24 January 2006

Whole Foods

Blog Hog JVL is an antibiotic-and-hormone-free Bull for Whole Foods.

He e-mailed me his bullish (not bullshit, that's my portion of this post) thesis. Here it is in almost it's full glory:

I'm very, very impressed with the way they've slowly expanded in the DC are--they've picked great, up and coming locations. And they've managed, despite their high-prices, to become a staple for 20-somthings who can't really afford to shop there.
Whole Foods isn't about picking up the staples--milk, eggs, OJ. When you go to Whole Foods, you're not "grocery shopping." You're pampering yourself in a small way--in fact, in such a way that you can convince yourself isn't that much of a luxury; after all, we all need to eat.

I'm as much of a sucker for this as anyone. My favoirte place to shop is a Whole Foods-like place called Balducci's. When I'm there, I like to just walk around the store and feel good about myself. And then I spend $70 on one bag of groceries.

And here I go back to my hobby-horse: The Whole Foods places in DC have all been positioned around areas that are young, developing, and condo-heavy. In a setting where no one can afford what used to be standard for the middle class--a single-family home--people are defining down their expectations for their adult lives. At the same time, they're trying to find other, new ways of indulging themselves to make up for this disappointment. We can't afford a 3BDR, 2Bath Cape Cod, so we buy a bag of $4 potato chips.

Since I think that the American standard of living is on an unavoidable downward spiral--too many people, not enough land--I think this is a trend we're going to continue to see. People are going to look for little luxuries to make up for the big things that they can't have anymore. (The rise of the spa culture among young women is another sign of this, btw.)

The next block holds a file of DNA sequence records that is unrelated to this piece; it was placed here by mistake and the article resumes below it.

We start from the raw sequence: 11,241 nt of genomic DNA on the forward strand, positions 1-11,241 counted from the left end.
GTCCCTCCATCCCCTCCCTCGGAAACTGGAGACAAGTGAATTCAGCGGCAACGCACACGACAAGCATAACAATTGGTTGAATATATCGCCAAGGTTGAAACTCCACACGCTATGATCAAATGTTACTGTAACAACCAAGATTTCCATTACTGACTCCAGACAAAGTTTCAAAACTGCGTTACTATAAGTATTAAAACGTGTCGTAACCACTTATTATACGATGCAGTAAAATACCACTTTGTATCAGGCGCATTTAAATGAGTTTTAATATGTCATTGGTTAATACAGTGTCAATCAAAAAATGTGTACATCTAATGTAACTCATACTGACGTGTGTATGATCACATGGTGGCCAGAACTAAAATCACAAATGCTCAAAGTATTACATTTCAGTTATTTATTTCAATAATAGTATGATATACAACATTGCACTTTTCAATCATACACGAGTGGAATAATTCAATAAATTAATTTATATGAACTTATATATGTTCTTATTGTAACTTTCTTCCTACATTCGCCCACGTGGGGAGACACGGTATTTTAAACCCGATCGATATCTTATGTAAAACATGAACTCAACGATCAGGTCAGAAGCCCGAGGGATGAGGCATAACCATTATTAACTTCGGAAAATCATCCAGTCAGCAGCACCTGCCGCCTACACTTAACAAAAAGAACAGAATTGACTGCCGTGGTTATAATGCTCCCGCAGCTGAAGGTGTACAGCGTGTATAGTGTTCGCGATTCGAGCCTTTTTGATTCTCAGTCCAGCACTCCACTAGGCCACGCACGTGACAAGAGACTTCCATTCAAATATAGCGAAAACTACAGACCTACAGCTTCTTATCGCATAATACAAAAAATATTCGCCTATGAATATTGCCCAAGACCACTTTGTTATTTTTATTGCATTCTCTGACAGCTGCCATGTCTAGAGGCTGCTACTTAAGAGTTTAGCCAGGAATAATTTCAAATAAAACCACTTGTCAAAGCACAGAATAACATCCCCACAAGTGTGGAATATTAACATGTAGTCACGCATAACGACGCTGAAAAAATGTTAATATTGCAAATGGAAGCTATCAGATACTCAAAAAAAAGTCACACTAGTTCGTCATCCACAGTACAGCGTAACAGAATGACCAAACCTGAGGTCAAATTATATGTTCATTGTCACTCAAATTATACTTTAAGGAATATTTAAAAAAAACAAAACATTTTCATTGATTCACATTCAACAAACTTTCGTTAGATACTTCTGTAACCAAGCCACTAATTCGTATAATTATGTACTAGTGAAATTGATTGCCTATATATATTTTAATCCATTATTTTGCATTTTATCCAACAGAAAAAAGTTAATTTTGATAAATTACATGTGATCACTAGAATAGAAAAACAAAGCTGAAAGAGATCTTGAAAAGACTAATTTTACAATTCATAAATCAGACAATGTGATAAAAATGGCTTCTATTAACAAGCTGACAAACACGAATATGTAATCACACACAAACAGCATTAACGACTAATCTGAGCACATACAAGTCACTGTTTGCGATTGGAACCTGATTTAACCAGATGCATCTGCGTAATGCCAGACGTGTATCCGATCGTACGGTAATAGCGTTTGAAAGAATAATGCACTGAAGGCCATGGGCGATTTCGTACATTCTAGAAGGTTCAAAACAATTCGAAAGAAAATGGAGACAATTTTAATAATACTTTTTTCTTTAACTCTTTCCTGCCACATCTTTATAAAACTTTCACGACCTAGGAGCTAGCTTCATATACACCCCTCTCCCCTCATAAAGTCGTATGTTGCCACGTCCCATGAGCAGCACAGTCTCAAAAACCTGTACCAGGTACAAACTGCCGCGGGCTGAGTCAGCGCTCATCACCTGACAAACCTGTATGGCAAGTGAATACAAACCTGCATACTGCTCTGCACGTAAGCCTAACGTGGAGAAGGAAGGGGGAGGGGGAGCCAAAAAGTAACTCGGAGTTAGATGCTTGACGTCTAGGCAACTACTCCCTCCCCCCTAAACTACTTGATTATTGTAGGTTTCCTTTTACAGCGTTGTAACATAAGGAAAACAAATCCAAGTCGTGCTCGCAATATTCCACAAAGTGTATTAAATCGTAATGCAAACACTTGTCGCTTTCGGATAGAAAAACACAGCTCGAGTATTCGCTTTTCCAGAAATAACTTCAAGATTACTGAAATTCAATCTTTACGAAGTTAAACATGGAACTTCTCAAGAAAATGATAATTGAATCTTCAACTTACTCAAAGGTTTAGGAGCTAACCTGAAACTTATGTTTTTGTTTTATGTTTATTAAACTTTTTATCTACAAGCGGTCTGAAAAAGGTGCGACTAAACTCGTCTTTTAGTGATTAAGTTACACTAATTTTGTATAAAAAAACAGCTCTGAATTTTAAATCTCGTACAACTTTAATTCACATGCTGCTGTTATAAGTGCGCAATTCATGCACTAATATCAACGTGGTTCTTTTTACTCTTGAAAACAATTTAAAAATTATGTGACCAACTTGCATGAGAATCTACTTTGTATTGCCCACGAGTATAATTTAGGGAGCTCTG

Whole Foods.

Jonathan wrote up a nice big-think piece, tying in some sociological musings with a stock idea. And in response, I pounded out the following bit of hackery, using my usual references and resources:

Whole Foods has been on the radar since I started watching Mad Money. Cramer's talked up this stock as "best of breed" for 9 months. And therein lies the problem. WFMI is now a $10B company that has risen 73.6% in the last twelve months, and 206.9% over the last three years. If you check out its chart you will see that the stock has been on a straight line upward trajectory, but is trading considerably higher than its support.

I think we missed the boat (shopping cart?)on this one. Two numbers suggest this: a PEG ratio of 2.69, meaning the price of Whole Foods stock is growing 2.69 times faster than Whole Foods' earnings. Bargain stocks tend to have a PEG of 1.0 or below. Price/Cash Flow is 33.80; a value investor looks for something below 10-12.

So the value investor in me is not finding supportive numbers.

Then I checked out Morningstar's grades: A+ for growth, A- for profitability, A+ for financial health. I haven't seen marks like that since 6th grade, from some very nurturing Quaker teachers.

A momentum investor may want to jump into the arugula for the phenomenal growth of Whole Foods, and its potential for more.

I completely buy into your theory that we spend on small luxuries because so few of us can afford the big ones. Whole Foods fits perfectly into this idea. It's tough to buy into WFMI when you see how much missed opportunity is before you. If only I had plunked down for some shares when Cramer first mentioned the stock, instead of buying those heirloom tomatoes and two-inch-thick porterhouses at Time Warner Center. (Actually, I buy such things through FreshDirect.com, but it is privately held, so allow me some poetic license.)

And in regards to JVL's last point, perhaps I should be looking into public companies that are profiting from spa culture. I'll have to dig around the apartment for the brands and companies behind the lotions, oils, sloughing agents, and perfumes that reside in various drawers, shelves, and nooks.


John Coumarianos said...

How about Estee Lauder (EL) for that "spa culture" play? The brand is a bit stodgy, but they've been expanding their reach with fresher lines, such as "MAC" and "Origins," that appeal to younger women. It's a lot cheaper than WFMI too. Department store consolidation is hurting, however.

John Coumarianos said...
This comment has been removed by a blog administrator.
John Coumarianos said...

Well, it's gone from $79 to under $62 quickly. I still can't square any DCF model with the current price, but I'm tempted. You have to grow free cash flow at over 30% for the next decade to come near the current valuation. That's some serious growth.